...and we're coming back around to the "doy, I just need to get my butt out the door every morning". :-) I've gotten more done in the last two days than I have in the previous two weeks. At least, it feels like that! I don't think it even needs to be a really hefty workout, just something that gets my heart rate up at least once in the half-hour I'm out there. This is a good lesson for the upcoming Seattle winter when getting up gets harder as the sun disappears and we get drenched. At least this year I have good workout gear that won't mind getting wet!

The me-time is helpful, as is the chance to wake myself up before I need to interact with my family.


About the radishes: they never actually made little radishes (the root part), just really tall (4') flowering stalks. The bees loved them, but so did the aphids, which were also trying to take over a few other plants, so out the radishes came. A couple weeks ago I cut my kale all the way back to the ground for the same aphid-related issue. Today I noticed it was coming back! So tonight we had baby kale with dinner. It's really weird-looking kale - all fingery, not ruffled like what you see in the grocery store. Heirloom starts donated by a fellow community gardener, so I'll take what I get! I'm just glad they came back - I hadn't harvested any before the aphids got to them, and I happen to really enjoy kale.

  


Gettin' Funky

Sunday, August 25, 2013

I have just been in a funk lately. Off and on, not continuous, but I'm getting sick of the mornings when I wake up and just feel like being a slug.

Using exercise as an anti-depressant can be fabulous as long as I have a good routine in place for getting said exercise every day. When my schedule gets thrown off for more than a day or two, then I start running into the problem of "need the exercise to summon the energy to go do the exercise". Kind of like coffee, only with more effort required.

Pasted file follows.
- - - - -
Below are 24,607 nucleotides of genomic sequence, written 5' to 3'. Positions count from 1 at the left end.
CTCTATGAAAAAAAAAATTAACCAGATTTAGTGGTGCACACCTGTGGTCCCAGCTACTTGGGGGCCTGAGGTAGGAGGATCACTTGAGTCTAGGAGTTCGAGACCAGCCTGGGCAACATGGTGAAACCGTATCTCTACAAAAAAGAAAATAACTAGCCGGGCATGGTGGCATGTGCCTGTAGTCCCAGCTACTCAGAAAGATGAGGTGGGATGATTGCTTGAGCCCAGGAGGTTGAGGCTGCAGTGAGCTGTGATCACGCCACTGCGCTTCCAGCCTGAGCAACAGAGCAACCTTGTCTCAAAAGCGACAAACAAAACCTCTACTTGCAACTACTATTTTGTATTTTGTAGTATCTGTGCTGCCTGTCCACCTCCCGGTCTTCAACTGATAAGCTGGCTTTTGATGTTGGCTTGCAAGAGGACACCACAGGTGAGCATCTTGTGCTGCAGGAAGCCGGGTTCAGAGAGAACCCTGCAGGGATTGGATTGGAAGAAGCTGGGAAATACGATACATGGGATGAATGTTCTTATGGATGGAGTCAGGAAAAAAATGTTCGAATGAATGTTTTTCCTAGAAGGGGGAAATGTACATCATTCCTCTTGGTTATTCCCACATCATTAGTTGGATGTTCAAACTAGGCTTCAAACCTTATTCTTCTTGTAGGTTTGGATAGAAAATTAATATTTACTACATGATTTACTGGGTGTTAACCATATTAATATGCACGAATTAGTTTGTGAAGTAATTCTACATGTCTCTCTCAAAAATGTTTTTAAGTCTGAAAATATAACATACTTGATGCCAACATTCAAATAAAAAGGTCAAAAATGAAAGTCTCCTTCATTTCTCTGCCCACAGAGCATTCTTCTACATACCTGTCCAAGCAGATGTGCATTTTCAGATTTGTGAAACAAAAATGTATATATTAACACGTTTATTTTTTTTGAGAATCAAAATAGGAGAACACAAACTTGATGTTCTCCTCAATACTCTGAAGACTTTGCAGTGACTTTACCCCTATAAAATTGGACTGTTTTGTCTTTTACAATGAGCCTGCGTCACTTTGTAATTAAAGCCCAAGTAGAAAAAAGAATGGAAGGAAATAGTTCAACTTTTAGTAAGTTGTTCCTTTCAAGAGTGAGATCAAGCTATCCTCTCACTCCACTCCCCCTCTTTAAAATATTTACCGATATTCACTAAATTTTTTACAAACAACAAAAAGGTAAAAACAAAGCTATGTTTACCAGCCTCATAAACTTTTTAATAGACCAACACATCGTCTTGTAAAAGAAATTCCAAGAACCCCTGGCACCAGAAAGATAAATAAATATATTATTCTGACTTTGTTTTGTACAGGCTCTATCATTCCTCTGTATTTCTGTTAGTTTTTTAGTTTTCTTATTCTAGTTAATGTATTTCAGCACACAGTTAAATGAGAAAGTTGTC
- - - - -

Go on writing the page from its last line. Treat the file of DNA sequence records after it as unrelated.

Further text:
Today was better - I had made an appointment for this morning to go running with a good friend of mine, and I couldn't weasel out of it. 3+ miles of jogging later, and some of the funk was starting to evaporate. DH and I had decided to skip church, since we were out late last night for fun times at a state fair with the kids, but the run had restored some of my equilibrium, so we managed to get all four of us to the Y. The kids got to burn off some energy running around in the kids' area, and DH finally got a start on weight lifting.

He used to be pretty regular about it, but when C was born 5 years ago, it started getting harder for him to get to the gym, and we realized it's been over a year since the last time he lifted weights, and several years since the last time he did it regularly. We made an appointment with each other for Thursdays. I have to take the kids to the Y for their swim lessons, and he will meet us there to do his own workout, then we'll all take the bus home. Since Thursday is our usual leftover night, this should still work with having a healthy dinner, too.

I know the key is to just push forward and make the best decisions I can about my food and exercise at each opportunity, and not dwell on poor decisions I've made in the past (forgive thyself!). Apparently I just need to keep relearning how important exercise is to my mental health by occasionally going without.

I've always depended on outside sources for my routine - schedules externally imposed by college, work, or a child's preschool. I'm preparing to homeschool C in kindergarten. Our school will start the day after Labor Day, and I'm realizing I will be totally responsible for our schedule. I can't depend on someone else holding me accountable for how I spend the hours of my day. As a SAHM, this has always been somewhat true, but becoming completely responsible for my child's education means that I have to be a lot more disciplined about how we spend our days.

Typing that, I wonder if some of my "funk" has been a subconscious rebellion against being responsible to my own schedule? I'm rebelling against the parent/teacher - problem is, that's me! It's hard to talk bad about "the man" when you ARE "the man". Hm.